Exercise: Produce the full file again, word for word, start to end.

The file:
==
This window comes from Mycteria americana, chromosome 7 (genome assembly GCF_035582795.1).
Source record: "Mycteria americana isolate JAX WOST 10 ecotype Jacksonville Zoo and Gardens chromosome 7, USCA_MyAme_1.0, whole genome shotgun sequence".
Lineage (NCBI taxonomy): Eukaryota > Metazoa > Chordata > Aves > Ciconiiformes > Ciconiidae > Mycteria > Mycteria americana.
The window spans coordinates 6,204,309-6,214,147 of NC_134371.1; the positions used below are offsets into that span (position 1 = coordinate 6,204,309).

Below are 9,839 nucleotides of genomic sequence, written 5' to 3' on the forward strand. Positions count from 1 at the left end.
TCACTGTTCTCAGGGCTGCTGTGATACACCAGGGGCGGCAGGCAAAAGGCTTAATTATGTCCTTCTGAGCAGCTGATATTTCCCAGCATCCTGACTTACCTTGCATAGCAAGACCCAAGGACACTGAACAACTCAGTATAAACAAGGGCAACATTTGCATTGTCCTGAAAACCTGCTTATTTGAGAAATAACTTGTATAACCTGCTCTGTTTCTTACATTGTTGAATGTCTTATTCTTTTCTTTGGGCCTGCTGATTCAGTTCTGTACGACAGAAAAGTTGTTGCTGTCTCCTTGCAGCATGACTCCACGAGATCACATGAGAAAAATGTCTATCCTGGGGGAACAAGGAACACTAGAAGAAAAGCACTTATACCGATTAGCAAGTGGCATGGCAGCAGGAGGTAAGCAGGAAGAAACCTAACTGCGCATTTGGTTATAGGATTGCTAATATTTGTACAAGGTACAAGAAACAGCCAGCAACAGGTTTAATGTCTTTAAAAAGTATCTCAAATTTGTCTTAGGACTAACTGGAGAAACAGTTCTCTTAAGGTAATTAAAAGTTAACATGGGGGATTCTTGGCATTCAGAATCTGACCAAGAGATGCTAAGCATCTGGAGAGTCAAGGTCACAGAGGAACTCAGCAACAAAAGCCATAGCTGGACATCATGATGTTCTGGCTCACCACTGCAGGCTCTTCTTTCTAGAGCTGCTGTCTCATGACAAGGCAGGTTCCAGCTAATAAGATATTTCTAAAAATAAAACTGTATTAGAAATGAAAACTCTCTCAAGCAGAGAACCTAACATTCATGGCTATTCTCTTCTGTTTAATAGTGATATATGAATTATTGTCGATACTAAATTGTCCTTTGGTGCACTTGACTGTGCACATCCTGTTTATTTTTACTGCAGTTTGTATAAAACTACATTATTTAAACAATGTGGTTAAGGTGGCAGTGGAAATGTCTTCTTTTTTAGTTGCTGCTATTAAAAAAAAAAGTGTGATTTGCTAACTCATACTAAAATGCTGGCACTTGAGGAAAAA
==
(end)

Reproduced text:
This window comes from Mycteria americana, chromosome 7 (genome assembly GCF_035582795.1).
Source record: "Mycteria americana isolate JAX WOST 10 ecotype Jacksonville Zoo and Gardens chromosome 7, USCA_MyAme_1.0, whole genome shotgun sequence".
Lineage (NCBI taxonomy): Eukaryota > Metazoa > Chordata > Aves > Ciconiiformes > Ciconiidae > Mycteria > Mycteria americana.
The window spans coordinates 6,204,309-6,214,147 of NC_134371.1; the positions used below are offsets into that span (position 1 = coordinate 6,204,309).

Below are 9,839 nucleotides of genomic sequence, written 5' to 3' on the forward strand. Positions count from 1 at the left end.
TCACTGTTCTCAGGGCTGCTGTGATACACCAGGGGCGGCAGGCAAAAGGCTTAATTATGTCCTTCTGAGCAGCTGATATTTCCCAGCATCCTGACTTACCTTGCATAGCAAGACCCAAGGACACTGAACAACTCAGTATAAACAAGGGCAACATTTGCATTGTCCTGAAAACCTGCTTATTTGAGAAATAACTTGTATAACCTGCTCTGTTTCTTACATTGTTGAATGTCTTATTCTTTTCTTTGGGCCTGCTGATTCAGTTCTGTACGACAGAAAAGTTGTTGCTGTCTCCTTGCAGCATGACTCCACGAGATCACATGAGAAAAATGTCTATCCTGGGGGAACAAGGAACACTAGAAGAAAAGCACTTATACCGATTAGCAAGTGGCATGGCAGCAGGAGGTAAGCAGGAAGAAACCTAACTGCGCATTTGGTTATAGGATTGCTAATATTTGTACAAGGTACAAGAAACAGCCAGCAACAGGTTTAATGTCTTTAAAAAGTATCTCAAATTTGTCTTAGGACTAACTGGAGAAACAGTTCTCTTAAGGTAATTAAAAGTTAACATGGGGGATTCTTGGCATTCAGAATCTGACCAAGAGATGCTAAGCATCTGGAGAGTCAAGGTCACAGAGGAACTCAGCAACAAAAGCCATAGCTGGACATCATGATGTTCTGGCTCACCACTGCAGGCTCTTCTTTCTAGAGCTGCTGTCTCATGACAAGGCAGGTTCCAGCTAATAAGATATTTCTAAAAATAAAACTGTATTAGAAATGAAAACTCTCTCAAGCAGAGAACCTAACATTCATGGCTATTCTCTTCTGTTTAATAGTGATATATGAATTATTGTCGATACTAAATTGTCCTTTGGTGCACTTGACTGTGCACATCCTGTTTATTTTTACTGCAGTTTGTATAAAACTACATTATTTAAACAATGTGGTTAAGGTGGCAGTGGAAATGTCTTCTTTTTTAGTTGCTGCTATTAAAAAAAAAAGTGTGATTTGCTAACTCATACTAAAATGCTGGCACTTGAGGAAAAA